6

I am following the snippet here to improve my terminal command in Mac OSX.

It sets the default value of ls results to human readable by exporting alias ls='ls -GFh' to bash profile file. This is very handy, but occasionally I want to see exact size of a file in bytes (in order to compare it with another file).

How can I do that? is there a command I can use ls with to force it show results in bytes?

Is there other command I can use to get file size?

I thought of du -s but it would give me just an estimation of used disk space for that file and also minimum size is kilobyte blocks.

10

Is there other command I can use to get file size?

Use one of the following:

wc -c file

-c prints the byte count.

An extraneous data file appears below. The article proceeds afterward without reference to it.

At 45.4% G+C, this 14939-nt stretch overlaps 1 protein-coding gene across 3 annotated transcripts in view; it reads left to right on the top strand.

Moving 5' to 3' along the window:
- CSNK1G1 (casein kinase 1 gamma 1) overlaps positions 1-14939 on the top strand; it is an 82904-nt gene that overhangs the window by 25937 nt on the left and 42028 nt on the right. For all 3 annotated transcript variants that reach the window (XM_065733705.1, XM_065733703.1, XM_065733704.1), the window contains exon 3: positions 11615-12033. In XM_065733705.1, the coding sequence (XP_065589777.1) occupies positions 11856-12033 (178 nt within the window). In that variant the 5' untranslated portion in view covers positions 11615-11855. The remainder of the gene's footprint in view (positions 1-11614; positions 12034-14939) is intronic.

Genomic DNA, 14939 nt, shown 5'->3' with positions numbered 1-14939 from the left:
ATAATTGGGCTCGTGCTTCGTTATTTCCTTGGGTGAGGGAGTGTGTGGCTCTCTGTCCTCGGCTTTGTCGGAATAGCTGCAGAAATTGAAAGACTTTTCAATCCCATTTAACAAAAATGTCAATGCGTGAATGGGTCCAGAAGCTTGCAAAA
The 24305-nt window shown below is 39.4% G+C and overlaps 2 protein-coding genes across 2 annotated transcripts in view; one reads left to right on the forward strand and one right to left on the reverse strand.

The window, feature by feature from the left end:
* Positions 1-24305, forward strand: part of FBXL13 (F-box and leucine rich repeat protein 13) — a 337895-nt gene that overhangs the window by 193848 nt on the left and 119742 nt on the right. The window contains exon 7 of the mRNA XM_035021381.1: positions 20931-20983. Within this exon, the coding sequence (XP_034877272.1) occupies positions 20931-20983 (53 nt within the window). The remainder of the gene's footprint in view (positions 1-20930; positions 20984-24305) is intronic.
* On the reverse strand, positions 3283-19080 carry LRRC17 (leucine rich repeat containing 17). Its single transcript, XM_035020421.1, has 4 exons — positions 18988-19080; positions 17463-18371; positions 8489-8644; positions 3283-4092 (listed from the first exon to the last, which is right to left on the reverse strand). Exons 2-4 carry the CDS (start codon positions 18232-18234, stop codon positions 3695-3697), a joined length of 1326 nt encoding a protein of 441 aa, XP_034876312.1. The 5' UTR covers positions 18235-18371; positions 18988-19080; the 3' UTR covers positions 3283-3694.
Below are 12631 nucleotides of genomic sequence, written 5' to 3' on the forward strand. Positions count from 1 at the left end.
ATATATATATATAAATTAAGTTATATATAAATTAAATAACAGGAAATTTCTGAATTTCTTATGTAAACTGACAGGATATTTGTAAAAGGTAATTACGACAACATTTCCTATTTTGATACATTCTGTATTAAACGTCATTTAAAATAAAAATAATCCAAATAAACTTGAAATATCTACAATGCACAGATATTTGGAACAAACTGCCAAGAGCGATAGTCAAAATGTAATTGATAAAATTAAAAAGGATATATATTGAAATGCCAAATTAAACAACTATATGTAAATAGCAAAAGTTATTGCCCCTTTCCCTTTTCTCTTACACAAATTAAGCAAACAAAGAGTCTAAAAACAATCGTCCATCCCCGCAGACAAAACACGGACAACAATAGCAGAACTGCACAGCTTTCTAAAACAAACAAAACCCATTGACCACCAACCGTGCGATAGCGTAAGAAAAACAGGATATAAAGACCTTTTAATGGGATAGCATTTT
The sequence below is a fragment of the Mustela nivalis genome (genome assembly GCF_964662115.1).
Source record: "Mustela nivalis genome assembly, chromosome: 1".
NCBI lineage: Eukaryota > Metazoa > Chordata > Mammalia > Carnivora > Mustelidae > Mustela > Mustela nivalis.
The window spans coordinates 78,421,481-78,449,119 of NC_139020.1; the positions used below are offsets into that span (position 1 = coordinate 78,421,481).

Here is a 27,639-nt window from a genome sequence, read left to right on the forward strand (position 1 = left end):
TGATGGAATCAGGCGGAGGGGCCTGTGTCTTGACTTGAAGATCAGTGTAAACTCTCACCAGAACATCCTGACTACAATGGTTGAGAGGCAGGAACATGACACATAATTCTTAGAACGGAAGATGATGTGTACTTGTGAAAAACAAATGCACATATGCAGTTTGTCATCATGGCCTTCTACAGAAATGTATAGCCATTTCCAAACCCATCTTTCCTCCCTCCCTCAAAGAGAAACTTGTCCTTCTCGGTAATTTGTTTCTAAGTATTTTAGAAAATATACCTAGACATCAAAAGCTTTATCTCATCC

\ls -ln file

\ escapes the ls alias.

Linux:

stat --format="%s" file

OS X:

stat -f "%z bytes" file

See Stack Overflow question Portable way to get file size (in bytes) in shell? for other alternatives.

  • With OS X El Capitan, stat --format="%s" file didn't work for me. Did you mean stat -f '%z' file? – creidhne Aug 6 '16 at 9:39
  • 1
    @creidhne Just looked it up. stat -f "%z bytes" file is what you need. Answer updated. – DavidPostill Aug 6 '16 at 9:44

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